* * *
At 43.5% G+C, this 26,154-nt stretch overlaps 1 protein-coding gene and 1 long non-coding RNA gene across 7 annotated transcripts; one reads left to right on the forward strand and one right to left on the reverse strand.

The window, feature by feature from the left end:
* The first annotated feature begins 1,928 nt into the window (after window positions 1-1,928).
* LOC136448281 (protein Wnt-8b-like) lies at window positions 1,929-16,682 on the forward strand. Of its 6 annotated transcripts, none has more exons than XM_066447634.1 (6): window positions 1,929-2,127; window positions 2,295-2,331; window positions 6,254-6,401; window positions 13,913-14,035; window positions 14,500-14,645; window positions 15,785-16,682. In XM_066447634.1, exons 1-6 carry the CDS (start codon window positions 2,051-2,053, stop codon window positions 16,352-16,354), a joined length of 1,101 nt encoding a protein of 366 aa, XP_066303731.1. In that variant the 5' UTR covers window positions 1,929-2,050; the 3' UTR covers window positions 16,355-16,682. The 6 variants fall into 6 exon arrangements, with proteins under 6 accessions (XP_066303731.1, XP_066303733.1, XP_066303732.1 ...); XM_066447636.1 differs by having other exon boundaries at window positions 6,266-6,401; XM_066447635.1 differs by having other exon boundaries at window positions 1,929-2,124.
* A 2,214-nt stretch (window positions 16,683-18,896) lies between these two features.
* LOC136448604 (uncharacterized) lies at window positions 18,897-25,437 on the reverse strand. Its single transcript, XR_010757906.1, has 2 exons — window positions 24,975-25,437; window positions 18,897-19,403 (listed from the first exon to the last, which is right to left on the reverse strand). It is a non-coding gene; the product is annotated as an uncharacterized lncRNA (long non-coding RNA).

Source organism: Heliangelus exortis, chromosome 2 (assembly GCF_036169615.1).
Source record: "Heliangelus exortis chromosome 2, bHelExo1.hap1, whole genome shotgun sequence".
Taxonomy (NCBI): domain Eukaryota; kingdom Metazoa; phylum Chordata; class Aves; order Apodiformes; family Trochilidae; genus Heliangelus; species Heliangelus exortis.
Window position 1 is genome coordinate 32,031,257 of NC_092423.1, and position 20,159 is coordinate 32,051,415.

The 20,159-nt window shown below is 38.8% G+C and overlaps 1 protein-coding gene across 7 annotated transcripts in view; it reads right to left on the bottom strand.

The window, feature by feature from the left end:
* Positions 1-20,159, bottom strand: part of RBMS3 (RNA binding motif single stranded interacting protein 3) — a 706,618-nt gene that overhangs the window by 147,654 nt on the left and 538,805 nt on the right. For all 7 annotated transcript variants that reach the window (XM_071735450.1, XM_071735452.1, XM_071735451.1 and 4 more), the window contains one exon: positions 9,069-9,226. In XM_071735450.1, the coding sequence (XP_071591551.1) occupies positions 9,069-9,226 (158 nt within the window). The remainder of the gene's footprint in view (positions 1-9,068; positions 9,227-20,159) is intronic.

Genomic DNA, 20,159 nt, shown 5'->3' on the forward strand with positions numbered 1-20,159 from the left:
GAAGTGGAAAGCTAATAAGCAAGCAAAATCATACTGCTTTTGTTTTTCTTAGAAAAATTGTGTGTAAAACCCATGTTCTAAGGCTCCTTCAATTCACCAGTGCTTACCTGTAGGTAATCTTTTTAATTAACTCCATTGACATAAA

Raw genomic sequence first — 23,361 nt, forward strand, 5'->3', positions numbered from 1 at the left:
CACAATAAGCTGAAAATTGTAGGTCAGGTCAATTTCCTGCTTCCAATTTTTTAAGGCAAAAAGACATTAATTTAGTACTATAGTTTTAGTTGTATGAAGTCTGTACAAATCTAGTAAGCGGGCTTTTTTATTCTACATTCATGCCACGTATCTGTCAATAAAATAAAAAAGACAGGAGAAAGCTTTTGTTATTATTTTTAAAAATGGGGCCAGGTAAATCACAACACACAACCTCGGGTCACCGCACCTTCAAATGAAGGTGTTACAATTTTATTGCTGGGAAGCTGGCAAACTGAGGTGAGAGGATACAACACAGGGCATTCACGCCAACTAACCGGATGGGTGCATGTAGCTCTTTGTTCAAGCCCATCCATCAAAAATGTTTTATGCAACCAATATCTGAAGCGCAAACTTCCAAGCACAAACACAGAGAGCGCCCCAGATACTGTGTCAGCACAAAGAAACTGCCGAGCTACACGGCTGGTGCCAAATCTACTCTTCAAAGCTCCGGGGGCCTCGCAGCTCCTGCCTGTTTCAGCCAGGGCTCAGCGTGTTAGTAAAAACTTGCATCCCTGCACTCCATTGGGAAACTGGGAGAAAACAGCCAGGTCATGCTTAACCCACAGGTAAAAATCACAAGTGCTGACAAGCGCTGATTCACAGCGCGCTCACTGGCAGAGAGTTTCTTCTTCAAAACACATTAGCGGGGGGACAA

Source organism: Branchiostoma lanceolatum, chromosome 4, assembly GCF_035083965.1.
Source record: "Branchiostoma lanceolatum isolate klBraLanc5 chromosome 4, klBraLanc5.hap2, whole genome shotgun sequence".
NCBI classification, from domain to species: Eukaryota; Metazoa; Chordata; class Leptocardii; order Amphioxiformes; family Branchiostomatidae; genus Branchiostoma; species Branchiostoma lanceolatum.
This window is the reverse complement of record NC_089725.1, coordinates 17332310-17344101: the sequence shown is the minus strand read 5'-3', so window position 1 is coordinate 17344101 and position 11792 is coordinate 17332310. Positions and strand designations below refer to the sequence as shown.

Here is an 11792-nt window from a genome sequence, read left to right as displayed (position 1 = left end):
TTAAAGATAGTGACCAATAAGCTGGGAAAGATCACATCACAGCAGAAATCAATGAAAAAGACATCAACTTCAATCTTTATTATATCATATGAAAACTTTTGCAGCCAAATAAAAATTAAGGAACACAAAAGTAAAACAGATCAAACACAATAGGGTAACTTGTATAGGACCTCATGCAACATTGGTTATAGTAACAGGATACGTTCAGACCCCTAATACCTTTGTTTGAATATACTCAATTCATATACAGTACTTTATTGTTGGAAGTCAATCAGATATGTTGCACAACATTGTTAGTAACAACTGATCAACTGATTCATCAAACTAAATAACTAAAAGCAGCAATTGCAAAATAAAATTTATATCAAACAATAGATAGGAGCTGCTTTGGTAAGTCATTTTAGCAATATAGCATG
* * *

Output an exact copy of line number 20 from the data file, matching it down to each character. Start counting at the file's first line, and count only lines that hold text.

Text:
NCBI classification, from domain to species: Eukaryota; Metazoa; Chordata; class Leptocardii; order Amphioxiformes; family Branchiostomatidae; genus Branchiostoma; species Branchiostoma lanceolatum.